The thing I personally feel bad about when it comes to grading and news reporting is the lack of cred the modest hard grading guys get in the media and that goes also in general for most old school routes as well as most trad routes. It is not fair that these guys do not get the media or sponsor attention they deserve just because they always want to play it safe. Alex Huber is the best example here who could have been much more famous if he would on average graded his FAs one grade harder.
OffLine Johannes Boos
  2018-12-02 23:51:32    
crcamara: one of the best descriptions of the grading misery ever read on 8a.nu.. 1up

Jens: same as ever... like a dreadmill…
OnLine austin howell
  2018-12-03 02:50:44    
Jens, in the style of 8a’s general reporting.... the consensus or original grade is given priority, while the personal grade is given secondary. Shouldnt’ this article be about “El Bon Combat” 9b/+ (9a+)

Otherwise you’re exercising the authority of your platform to push the narrative of a downgrade rather than simply reporting on the news of climbing, and this piece should be moved to the opinion column. After all, we the keyboard warriors have no way of knowing whether Sharma’s or Schubert’s grading is more accurate. Maybe a third ascent will clarify?
OffLine Sebastian Peace
  2018-12-03 04:17:53    
I second Johannes. Very nice read crcamara.
Edit: Although we do slightly change the rock with our sweat, chalk, rubber, brushing,...
@Austin: Maybe, because Jacob gave a personal grade, the 9a+ part stands first and the 9b/+ Sharma grade stands second between the brackets. This might explain, otherwise no clue.
OffLine Robert Kasper
  2018-12-03 08:29:44    
when i read jakobs instagram post then i read a nice story. When i come here i just hear about grades. its a bit sad

Here is a blueprint for every 8a.nu headline:

XY who has won two worldcups in 2007, and is only 1.65 m high, has done Route xy.
Grades, grades, personal grades....
OffLine Till Teufel
  2018-12-03 10:19:17    
@RobertKasper: This is exactly how I feel. This thread has sadly evolved as almost every other thread about a hard ascent. The main thing people talk about is the damn grade. I don't care if it is a 9a+, 9b or 9b+.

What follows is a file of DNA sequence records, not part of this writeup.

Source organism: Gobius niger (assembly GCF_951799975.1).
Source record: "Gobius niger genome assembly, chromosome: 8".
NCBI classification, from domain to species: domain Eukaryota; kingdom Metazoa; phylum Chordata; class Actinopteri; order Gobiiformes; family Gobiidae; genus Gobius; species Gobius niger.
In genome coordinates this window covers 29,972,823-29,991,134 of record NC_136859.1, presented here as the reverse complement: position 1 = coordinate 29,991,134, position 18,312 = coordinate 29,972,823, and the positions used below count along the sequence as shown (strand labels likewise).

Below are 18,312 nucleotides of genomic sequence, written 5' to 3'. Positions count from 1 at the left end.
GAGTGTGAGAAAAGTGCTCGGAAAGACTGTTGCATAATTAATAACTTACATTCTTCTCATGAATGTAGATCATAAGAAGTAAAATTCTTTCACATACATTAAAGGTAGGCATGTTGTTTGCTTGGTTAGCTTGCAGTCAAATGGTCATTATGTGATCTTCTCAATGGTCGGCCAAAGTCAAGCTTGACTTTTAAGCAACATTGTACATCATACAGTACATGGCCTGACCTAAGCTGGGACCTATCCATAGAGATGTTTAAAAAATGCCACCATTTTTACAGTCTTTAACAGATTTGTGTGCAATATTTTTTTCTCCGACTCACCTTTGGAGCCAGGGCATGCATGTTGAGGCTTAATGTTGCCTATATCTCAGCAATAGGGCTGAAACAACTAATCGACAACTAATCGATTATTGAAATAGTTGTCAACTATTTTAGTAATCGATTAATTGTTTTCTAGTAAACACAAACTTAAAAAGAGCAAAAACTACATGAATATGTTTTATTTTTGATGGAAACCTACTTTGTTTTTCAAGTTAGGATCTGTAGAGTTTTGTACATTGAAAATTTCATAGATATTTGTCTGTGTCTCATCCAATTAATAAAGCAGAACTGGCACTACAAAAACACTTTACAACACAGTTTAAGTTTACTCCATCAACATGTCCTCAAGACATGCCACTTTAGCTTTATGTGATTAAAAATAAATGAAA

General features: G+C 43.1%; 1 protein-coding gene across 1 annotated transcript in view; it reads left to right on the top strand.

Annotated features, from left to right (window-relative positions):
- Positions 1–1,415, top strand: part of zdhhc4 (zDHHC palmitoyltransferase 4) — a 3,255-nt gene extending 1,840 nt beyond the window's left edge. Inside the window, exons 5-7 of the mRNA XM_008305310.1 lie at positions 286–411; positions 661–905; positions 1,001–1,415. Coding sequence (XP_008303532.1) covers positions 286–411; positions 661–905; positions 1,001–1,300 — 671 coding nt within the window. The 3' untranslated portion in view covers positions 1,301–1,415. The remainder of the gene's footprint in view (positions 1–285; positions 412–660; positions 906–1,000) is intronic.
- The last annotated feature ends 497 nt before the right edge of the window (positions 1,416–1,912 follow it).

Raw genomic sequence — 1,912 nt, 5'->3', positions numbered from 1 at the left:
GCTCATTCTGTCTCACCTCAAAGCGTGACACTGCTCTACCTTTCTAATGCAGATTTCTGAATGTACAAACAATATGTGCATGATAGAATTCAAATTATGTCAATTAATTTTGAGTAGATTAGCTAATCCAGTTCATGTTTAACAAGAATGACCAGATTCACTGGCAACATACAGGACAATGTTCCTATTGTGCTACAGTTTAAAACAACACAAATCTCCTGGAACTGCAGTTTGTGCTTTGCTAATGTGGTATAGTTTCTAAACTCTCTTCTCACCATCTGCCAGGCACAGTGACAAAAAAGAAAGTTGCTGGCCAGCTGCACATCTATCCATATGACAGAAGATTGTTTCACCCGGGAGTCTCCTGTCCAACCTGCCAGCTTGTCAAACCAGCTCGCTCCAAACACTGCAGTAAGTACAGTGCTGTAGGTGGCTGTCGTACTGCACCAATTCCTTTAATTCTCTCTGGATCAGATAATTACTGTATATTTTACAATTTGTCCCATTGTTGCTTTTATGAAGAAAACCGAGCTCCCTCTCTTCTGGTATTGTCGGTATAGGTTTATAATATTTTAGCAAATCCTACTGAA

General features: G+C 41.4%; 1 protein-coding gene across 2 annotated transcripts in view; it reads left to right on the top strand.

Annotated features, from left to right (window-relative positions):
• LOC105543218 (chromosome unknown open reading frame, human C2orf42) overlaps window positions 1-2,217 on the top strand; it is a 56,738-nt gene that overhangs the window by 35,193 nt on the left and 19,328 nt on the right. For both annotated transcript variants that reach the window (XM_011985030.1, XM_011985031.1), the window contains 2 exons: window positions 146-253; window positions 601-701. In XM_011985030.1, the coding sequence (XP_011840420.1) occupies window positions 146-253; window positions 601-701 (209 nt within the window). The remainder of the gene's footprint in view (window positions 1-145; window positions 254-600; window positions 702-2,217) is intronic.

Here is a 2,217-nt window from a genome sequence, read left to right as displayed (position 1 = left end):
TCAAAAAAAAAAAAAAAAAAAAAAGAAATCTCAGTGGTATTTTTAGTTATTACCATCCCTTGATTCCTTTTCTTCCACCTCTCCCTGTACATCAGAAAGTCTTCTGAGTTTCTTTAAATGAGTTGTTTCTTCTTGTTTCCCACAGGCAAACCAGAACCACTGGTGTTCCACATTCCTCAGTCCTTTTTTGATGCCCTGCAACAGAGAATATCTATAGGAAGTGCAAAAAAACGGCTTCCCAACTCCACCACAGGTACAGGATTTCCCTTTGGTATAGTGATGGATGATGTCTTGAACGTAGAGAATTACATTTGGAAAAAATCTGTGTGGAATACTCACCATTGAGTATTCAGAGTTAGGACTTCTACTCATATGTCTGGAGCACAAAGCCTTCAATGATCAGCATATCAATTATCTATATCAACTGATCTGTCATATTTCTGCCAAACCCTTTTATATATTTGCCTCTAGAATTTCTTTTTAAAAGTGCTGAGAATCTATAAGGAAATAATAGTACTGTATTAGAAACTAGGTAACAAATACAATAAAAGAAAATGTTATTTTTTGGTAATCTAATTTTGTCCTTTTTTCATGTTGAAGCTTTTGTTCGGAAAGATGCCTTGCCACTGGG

As Chris Sharma sais, El Bon Combat is one of his most important routes. And Jakob sais in his opinion it is the nicest route around and I am very happy for Jakob to be able to send it after such a great year for him.

I would love to read some more credit for Jakob here instead of this annoying discussion about grades. That it is not a 7a is clear, but does it really matter if it is a 9a+ or 9b?
OffLine Jens Larssen
  2018-12-03 11:26:50    
Grades are the number one criteria for when media select which ascents to report. It is indeed news worthy when the fifth hardest graded route in the world gets heavily down graded. It does very much matter if it is 9a+ or 9b+ if we want to consider climbing a sport.

There is a link to Schuberts Insta where we can read in detail what Schubert thinks of the route. It would be kind of strange if I just copied everything what Jakob said. Instead I pointed out that it is really spectacular.
OnLine Jason Crank
  2018-12-03 14:47:32    
Jens - again, grades are the number one criteria when you choose to report. For me, Nalle sending Singularity, even though it was "only" the underwhelming grade of V14, was still big news.

Two whole ascents, especially when they differ by a step and a half, is not enough for anyone to build a "consensus grade" around. Jakob calling it 9a++ in no way makes that the real grade any more than Chris calling it 9b/+.

What is the grading theory we want to use? Clearly we have benchmarks - climbs we all have chosen to agree on and compare new climbs against. But beyond that, is the grade of a climb the average of the ascentionists opinions? Is the grade that it feels in perfect conditions with intimate knowledge and is in your "style". Is it the lowest grade offered by a "reliable" climber?
OffLine Robert Kasper
  2018-12-03 14:50:25    
ha i knew this was gonna be the answer.

Dude just let anybody else write the News. It's not your thing
OffLine Jens Larssen
  2018-12-03 15:11:06    
Grades are, as we all know, subjective and we can never be 100 % sure of the grades. Even bench mark grades can change due to new beta have been found etc. Historically, we can say that normally when a climb gets a down grade proposal, sooner or later it will be down graded. In this specific case, I have gotten the message both before and now also after Schubert's ascent that it will get down graded in the future.

Grades are not based on the average opinions. Take Era Vella and Mind Control as examples. Most people have called it 9a and 8c+ but today this is not how they are referred to now.